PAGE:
Muammar Gaddafi, who for decades enjoyed strutting before the public in his finery, has disappeared from the stage as rebels take over his former stronghold Tripoli.
The rebels want to get their hands on him and so does the International Criminal Court. But they must find him first.
Gaddafi has not been seen in public since mid-June. His foes speculate he may not be in the Libyan capital or even in the country. As rebel fortunes have risen, his long televised speeches at boisterous public meetings have given way to scratchy telephone appeals from unknown hideouts.
Over his 41-year-rule, Gaddafi created a personality cult, with his image festooned in banners and posters all over Libya and his philosophy spelled out in a 'Green Book'. He presented himself as a father of the nation and, on the international stage, a warrior against colonialism and a campaigner first for pan-Arab and then pan-African interests.
He undoubtedly enjoyed a measure of popular support, so catching him and demonstrating to the people that his reign is well and truly over will be crucial for the next government.
French Foreign Minister Alain Juppe, whose government has been in the forefront of the international effort to oust Gaddafi, said on Monday that Paris did not know where he was. British Prime Minister David Cameron said London had no confirmation of his whereabouts either.
If he has fled Tripoli, one possible bolt-hole would be Sirte, his home region, where he could still find some support and sympathy.
At one point early in the uprising, Britain said he was thought to be on his way to Venezuela and the welcoming arms of his friend Hugo Chavez.
That proved to be false, but in the past week rumors that a Venezuelan plane was at a Libyan airport fueled renewed speculation that he might head for that exit door.
If he is still in Tripoli, it likely to be a bunker in a military compound. Two of his sons, Saif Al-Islam and Mohammed have already been captured, but loyal troops were still putting up fierce resistance at several parts of the city on Monday.
Another son, Al-Mutassim, was reported by al-Arabiya TV to be in the Bab al-Azizya compound in Tripoli.
Gaddafi was last seen in public on June 12, meeting the president of the International Chess Federation, Russian Kirsan Ilyumzhinov, who said then that the leader told him he had no intention of leaving the country.
In the first few months of the uprising, the flamboyant 69-year-old made several spontaneous and often bizarre public appearances in Tripoli to rally support and spout defiance.
Once he turned out in a golf buggy, wearing brown Bedouin robes and holding aloft an umbrella. At other times he made speeches amidst the ruins of a palace bombed by the Americans in 1986, threatening to hunt down his opponents alley by alley.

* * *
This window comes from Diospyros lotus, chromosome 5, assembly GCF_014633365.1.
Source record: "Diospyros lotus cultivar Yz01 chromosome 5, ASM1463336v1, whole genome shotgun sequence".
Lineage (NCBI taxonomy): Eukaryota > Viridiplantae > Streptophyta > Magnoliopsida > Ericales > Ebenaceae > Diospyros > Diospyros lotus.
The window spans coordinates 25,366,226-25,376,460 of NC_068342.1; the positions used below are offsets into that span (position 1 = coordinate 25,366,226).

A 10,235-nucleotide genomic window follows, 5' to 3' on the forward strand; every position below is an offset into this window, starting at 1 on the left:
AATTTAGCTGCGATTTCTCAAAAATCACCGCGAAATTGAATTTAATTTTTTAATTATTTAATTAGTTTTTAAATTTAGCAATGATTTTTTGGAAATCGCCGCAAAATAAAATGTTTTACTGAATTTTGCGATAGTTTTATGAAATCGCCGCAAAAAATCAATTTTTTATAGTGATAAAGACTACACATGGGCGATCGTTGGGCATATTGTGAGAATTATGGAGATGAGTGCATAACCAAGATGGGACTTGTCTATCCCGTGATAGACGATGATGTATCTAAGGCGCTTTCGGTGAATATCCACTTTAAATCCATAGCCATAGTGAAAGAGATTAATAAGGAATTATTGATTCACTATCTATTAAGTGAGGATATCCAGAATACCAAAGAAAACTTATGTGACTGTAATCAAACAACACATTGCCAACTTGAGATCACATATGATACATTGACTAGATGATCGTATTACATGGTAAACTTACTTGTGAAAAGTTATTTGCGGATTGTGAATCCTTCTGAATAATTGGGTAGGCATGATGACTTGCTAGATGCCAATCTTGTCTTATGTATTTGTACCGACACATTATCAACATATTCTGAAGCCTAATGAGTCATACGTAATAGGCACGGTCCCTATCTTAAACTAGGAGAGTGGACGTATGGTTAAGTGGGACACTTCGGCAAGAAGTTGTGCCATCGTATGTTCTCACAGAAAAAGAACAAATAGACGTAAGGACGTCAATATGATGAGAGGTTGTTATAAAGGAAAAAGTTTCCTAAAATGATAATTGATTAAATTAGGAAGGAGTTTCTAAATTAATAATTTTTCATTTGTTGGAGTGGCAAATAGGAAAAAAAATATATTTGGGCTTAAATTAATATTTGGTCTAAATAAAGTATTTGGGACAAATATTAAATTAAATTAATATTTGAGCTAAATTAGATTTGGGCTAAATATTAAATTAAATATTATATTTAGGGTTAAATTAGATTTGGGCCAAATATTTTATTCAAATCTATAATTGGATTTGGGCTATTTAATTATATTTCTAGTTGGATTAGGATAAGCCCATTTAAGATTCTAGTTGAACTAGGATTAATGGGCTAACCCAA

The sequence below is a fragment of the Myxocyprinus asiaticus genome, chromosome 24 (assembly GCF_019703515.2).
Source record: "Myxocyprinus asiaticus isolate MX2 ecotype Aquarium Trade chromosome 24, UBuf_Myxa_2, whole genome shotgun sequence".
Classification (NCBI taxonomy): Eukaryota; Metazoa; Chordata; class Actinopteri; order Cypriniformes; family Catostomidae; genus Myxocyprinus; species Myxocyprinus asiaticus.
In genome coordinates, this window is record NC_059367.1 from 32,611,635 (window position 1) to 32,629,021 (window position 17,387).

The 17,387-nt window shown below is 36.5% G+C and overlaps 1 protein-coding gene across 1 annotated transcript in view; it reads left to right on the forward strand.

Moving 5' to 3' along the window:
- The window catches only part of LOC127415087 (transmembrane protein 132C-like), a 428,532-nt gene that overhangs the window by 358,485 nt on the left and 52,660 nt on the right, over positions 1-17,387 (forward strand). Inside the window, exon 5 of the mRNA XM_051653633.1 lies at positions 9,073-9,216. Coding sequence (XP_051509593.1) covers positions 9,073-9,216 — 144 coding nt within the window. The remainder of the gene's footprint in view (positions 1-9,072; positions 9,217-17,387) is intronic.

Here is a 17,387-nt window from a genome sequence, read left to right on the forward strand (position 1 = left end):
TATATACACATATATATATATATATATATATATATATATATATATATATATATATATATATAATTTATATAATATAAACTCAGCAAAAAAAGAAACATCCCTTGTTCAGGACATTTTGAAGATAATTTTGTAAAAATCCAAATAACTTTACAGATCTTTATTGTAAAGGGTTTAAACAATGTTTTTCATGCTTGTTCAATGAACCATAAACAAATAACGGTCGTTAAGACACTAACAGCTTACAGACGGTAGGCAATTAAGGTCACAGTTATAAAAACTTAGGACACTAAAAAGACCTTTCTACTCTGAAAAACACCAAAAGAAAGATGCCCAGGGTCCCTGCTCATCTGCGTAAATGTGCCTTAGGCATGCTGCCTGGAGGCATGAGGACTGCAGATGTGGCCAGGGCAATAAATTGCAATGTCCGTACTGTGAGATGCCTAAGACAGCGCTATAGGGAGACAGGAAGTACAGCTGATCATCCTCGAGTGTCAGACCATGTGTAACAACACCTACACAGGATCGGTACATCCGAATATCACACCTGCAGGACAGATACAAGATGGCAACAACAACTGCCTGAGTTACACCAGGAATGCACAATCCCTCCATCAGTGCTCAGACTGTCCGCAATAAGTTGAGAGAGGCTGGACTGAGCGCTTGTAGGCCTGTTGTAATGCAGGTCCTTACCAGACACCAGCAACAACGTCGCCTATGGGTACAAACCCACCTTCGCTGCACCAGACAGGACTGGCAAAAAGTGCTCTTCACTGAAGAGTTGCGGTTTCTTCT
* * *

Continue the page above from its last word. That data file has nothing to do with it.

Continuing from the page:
Invariably, he vowed to stay and fight to the death.
Recently though his bluster has been limited to audio recordings, often scratchy and hard to decipher. It was not clear where they were made but in a Sunday night broadcast, Gaddafi said he was still in Tripoli and would be with you until the end.
NO EXIT TO SOUTH AFRICA
Whatever his hiding place, Gaddafi must be contemplating his fate and considering those of other toppled strongmen.
Egypt's Hosni Mubarak is now on trial for ordering the killing of protestors in the popular revolt which ended his rule in February. Tunisia's Zine El Abidine Ben Ali, the first leader to fall in the Arab Spring, is in exile in Saudi Arabia but facing trial in absentia.
After a long manhunt, Saddam Hussein was ignominiously found hiding in a hole in the ground nine months after the 2003 U.S.-led invasion of Iraq. After a trial, he was hanged and the pictures shown on television.
Still, an internationally supervised trial might be the best option for Gaddafi.
In 1989, Romania's Nicolae Ceausescu and his wife Elena were caught after trying to flee the capital by helicopter. They were executed by firing squad after a brief show trial.
Over the years dictators have found refuge in Panama (the Shah of Iran), Hawaii (the Philippines' Ferdinand Marcos), Saudi Arabia (Uganda's Idi Amin) and France (various). But there appears to be few volunteers to host Gaddafi.
South Africa, which led a failed African mediation effort, said on Monday it was not aiding Gaddafi's exit from Libya and knows that he will not seek asylum there.
Foreign Minister Maite Nkoana-Mashabane dismissed speculation that South Africa had sent aircraft to Libya.
The South African government would like to refute and dispel the rumors that it has sent planes to Libya to fly individuals to some undisclosed locations or South Africa, she said.
Italian Foreign Minister Franco Frattini said that time had run out for negotiations over a possible exile for Gaddafi that he must face trial at the International Criminal Court in The Hague.
It is still important to find Gaddafi, to put him on trial, which is what you saw with Saddam Hussein in Iraq, and in that way, it is a potentially very dangerous situation, said Swedish Prime Minister Fredrik Reinfeldt.